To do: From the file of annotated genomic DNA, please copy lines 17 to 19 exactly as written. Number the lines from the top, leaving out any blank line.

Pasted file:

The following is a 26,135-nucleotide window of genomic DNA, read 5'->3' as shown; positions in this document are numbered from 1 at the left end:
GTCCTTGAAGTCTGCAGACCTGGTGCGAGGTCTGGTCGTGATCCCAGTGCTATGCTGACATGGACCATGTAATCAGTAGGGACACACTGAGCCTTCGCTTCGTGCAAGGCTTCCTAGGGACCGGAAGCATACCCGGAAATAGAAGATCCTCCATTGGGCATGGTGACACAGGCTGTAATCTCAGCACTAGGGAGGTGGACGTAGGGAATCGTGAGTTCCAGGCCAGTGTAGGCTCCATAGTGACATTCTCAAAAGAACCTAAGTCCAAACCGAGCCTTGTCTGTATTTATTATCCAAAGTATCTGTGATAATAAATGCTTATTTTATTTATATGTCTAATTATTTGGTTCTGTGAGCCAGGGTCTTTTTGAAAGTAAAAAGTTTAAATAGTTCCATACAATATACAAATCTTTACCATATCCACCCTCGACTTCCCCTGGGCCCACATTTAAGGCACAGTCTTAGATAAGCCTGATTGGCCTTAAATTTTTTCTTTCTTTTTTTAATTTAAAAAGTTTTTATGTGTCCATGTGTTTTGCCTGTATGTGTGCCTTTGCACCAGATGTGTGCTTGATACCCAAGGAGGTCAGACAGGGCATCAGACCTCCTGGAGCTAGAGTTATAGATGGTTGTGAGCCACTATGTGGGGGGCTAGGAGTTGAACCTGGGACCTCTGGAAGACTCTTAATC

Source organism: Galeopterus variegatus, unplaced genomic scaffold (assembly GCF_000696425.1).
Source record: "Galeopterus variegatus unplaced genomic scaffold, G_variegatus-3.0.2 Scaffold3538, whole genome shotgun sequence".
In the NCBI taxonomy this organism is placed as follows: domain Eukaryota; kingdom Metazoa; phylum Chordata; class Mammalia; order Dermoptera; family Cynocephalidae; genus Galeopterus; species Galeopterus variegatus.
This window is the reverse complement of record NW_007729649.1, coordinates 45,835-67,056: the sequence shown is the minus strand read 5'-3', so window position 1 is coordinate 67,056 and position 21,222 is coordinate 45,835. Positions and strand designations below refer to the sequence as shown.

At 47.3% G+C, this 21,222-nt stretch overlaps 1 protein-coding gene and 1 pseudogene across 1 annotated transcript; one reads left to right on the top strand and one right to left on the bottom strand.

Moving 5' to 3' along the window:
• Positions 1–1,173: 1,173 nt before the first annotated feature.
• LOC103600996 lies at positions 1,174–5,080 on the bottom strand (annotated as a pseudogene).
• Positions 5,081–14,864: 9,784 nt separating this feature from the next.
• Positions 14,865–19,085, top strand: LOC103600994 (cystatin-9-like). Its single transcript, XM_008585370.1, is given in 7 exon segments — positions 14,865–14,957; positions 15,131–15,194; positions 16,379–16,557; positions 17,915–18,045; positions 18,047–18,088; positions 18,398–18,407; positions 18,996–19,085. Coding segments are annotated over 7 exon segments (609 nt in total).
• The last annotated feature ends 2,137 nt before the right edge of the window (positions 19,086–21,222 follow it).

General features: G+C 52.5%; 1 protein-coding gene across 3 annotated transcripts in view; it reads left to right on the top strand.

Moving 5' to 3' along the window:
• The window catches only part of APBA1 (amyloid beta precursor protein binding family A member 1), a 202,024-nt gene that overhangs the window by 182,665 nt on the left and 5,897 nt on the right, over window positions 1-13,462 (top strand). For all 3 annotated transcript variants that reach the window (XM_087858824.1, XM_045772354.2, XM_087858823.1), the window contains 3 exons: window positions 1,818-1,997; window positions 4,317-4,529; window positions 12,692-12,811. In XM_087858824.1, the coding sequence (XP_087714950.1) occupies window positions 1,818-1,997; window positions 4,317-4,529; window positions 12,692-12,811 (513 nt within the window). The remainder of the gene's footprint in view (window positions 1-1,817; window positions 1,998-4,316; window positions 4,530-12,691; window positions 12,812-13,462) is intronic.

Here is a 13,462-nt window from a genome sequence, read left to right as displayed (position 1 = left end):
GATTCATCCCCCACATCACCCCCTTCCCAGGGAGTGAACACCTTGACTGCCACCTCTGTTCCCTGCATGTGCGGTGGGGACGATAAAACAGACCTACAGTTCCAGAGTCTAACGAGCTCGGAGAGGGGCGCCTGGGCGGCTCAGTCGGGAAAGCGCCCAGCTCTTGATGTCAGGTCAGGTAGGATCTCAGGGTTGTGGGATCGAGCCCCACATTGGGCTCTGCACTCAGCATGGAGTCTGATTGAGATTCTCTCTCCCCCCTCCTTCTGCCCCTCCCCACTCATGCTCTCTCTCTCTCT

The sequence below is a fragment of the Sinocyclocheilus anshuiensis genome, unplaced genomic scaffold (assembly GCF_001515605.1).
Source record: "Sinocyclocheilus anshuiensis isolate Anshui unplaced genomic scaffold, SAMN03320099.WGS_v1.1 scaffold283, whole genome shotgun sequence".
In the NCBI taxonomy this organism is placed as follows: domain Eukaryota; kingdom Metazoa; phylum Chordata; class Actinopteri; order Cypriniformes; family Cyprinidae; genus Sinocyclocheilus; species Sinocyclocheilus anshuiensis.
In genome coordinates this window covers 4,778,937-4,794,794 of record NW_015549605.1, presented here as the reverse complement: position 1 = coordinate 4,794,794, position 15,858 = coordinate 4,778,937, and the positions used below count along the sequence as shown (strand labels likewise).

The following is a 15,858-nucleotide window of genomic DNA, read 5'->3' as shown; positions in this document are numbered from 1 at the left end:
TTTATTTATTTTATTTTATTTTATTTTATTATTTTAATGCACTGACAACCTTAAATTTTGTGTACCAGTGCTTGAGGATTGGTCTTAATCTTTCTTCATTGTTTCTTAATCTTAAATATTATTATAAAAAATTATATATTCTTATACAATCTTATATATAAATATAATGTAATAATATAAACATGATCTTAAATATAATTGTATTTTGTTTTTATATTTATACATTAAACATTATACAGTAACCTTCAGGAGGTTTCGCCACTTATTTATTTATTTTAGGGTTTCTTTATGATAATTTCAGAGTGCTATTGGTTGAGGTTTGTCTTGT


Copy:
Here is a 13,462-nt window from a genome sequence, read left to right as displayed (position 1 = left end):
GATTCATCCCCCACATCACCCCCTTCCCAGGGAGTGAACACCTTGACTGCCACCTCTGTTCCCTGCATGTGCGGTGGGGACGATAAAACAGACCTACAGTTCCAGAGTCTAACGAGCTCGGAGAGGGGCGCCTGGGCGGCTCAGTCGGGAAAGCGCCCAGCTCTTGATGTCAGGTCAGGTAGGATCTCAGGGTTGTGGGATCGAGCCCCACATTGGGCTCTGCACTCAGCATGGAGTCTGATTGAGATTCTCTCTCCCCCCTCCTTCTGCCCCTCCCCACTCATGCTCTCTCTCTCTCT

The sequence below is a fragment of the Sinocyclocheilus anshuiensis genome, unplaced genomic scaffold (assembly GCF_001515605.1).